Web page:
Acclaimed Louisiana novelist Ernest Gaines dies at 86

Louisiana

President Barack Obama awards Ernest Gaines the 2012 National Medal of Arts for his contributions as an author and teacher, Wednesday, July 10, 2013, during a ceremony in the East Room of White House in Washington. (AP Photo/Carolyn Kaster)

BATON ROUGE, La. (WVLA) — BRProud.com has confirmed the death of renowned Louisiana author Ernest J. Gaines.

Gaines is most known for his 1993 book “A Lesson Before Dying”. Though it is a fictional work, the story is loosely based on the true story of Willie Francis, who was sentenced to death by the electric chair twice in Louisiana, in 1945 and 1947.

For years, Gaines has been heavily involved with the University of Lafayette. The school made this announcement today:

On November 5, 2019, Dr. Ernest J. Gaines peacefully passed away at his home in the presence of his wife, Mrs. Dianne Gaines. The legacy that Dr. Gaines is leaving behind is nothing short of brilliant and awe-inspiring. Born in 1933, on a plantation near New Roads, Louisiana, Dr. Gaines rose to prominence through his nine novels and several short stories reflecting the lives of African Americans, Cajuns, and Creoles living in the rural South. An award-winning author whose works have been translated into over 14 different languages, Dr. Gaines was the first Louisiana Humanist of the Year, a MacArthur fellow, Medal of the Arts recipient, and the holder of numerous honorary degrees. His novel, The Autobiography of Miss Jane Pittman, was the first neo-slave narrative and was required reading in French schools. A Lesson before Dying spent time on top of several literary best-seller lists and Oprah Winfrey’s 1997 book club. After receiving a Masters of Fine Arts from Stanford University and residing in California’s Bay Area, Dr. Gaines returned to Louisiana where he would live out the rest of his days. In 1981, he began working in the Creative Writing program at the University of Louisiana at Lafayette until his retirement from teaching in 2010. After retiring, the University began the Ernest J. Gaines Center, an international research center and archive dedicated to preserving the life and works of the author. Though he touched countless people through his work, to know him was to love him. A towering man with a gentle voice, Dr. Gaines was an inspiration to generations and his death will be felt deeply by family, friends, and his University family.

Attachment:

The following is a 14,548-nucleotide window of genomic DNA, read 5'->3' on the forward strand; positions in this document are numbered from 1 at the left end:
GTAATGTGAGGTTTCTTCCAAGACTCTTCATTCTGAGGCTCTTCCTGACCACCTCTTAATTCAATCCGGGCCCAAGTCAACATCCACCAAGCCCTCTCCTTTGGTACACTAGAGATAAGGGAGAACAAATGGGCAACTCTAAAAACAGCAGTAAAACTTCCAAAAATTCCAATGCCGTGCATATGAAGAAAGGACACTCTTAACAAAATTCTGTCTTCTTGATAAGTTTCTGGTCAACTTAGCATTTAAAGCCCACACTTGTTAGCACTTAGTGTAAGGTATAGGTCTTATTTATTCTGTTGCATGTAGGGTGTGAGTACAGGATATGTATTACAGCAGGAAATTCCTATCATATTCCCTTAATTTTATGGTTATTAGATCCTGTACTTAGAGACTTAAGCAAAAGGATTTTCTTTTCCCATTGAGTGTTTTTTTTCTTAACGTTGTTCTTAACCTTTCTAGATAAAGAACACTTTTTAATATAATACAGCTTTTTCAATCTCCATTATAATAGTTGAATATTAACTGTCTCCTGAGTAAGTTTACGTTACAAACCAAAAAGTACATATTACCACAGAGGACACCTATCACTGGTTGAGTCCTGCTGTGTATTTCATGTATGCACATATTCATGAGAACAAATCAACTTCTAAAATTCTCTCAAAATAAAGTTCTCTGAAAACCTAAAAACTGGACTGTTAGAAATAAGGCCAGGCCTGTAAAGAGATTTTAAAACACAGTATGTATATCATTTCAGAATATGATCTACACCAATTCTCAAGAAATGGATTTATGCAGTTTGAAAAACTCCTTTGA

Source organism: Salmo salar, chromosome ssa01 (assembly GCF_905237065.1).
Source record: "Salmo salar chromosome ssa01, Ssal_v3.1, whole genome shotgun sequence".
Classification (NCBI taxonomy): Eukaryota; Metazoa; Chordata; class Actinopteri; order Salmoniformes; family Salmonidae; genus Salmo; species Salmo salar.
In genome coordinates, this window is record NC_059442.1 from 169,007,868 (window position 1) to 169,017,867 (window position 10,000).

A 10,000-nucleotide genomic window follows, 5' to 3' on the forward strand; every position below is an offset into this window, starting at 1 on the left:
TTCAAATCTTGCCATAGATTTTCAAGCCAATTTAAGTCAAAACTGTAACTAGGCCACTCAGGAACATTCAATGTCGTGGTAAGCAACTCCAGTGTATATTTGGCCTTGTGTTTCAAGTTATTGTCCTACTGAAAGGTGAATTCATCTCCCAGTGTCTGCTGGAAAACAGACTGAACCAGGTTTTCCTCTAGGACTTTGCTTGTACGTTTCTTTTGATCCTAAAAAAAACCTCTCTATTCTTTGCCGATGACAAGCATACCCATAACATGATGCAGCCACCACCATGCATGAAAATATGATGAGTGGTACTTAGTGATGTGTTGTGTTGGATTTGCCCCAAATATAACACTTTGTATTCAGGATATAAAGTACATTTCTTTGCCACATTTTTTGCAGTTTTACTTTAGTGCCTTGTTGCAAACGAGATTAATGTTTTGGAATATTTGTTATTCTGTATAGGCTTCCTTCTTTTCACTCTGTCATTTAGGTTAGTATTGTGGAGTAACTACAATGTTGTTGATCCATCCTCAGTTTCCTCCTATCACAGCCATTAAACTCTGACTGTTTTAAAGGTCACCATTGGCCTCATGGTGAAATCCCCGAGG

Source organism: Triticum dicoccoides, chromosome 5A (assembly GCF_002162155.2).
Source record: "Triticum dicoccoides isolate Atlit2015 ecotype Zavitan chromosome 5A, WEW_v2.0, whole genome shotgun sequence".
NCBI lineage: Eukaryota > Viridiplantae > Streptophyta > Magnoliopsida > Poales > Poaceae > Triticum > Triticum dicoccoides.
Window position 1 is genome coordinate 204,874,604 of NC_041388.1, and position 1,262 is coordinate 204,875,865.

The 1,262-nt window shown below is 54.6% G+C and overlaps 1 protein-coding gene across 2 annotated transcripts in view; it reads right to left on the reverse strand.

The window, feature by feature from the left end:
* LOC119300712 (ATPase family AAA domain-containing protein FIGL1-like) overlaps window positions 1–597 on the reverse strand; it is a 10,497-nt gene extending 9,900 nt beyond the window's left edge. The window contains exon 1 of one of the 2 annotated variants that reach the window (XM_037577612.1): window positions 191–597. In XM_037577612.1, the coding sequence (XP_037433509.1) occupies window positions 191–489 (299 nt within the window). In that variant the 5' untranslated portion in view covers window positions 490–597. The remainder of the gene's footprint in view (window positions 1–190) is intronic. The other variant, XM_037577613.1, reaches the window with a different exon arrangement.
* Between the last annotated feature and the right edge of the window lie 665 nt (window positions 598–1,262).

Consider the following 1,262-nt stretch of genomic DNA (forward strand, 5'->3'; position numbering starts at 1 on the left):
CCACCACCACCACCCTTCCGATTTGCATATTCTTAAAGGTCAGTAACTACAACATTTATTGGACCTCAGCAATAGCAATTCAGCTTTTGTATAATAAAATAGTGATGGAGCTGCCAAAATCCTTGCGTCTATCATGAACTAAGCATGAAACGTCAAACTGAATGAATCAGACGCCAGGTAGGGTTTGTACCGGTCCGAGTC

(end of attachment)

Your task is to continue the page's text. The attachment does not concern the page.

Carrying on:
The Ernest Gaines Center took to Twitter to express their sentiments to the family after the pioneer’s passing.

 Today, Gov. John Bel Edwards issued the following statement on the passing of award-winning author Ernest J Gaines:

“It is with a heavy heart that we say goodbye to Ernest J. Gaines, a native Louisianan who used his immense vision and literary talents to tell the stories of African Americans in the South. We are all blessed that Ernest left words and stories that will continue to inspire many generations to come. Born in poverty in Pointe Coupee, Ernest would go on to author 10 novels and numerous short stories, to be nominated for a Pulitzer Prize and win the National Book Critics Circle Award for his acclaimed novel A Lesson Before Dying. He was a writer in residence at the University of Louisiana at Lafayette for more than 20 years. Earlier this year, Donna and I had the chance to visit with Ernest and his wife after a Sunday drive. It’s a memory we will both cherish as part of our long friendship. Please join us in elevating him, his wife and his family in your prayers.” 

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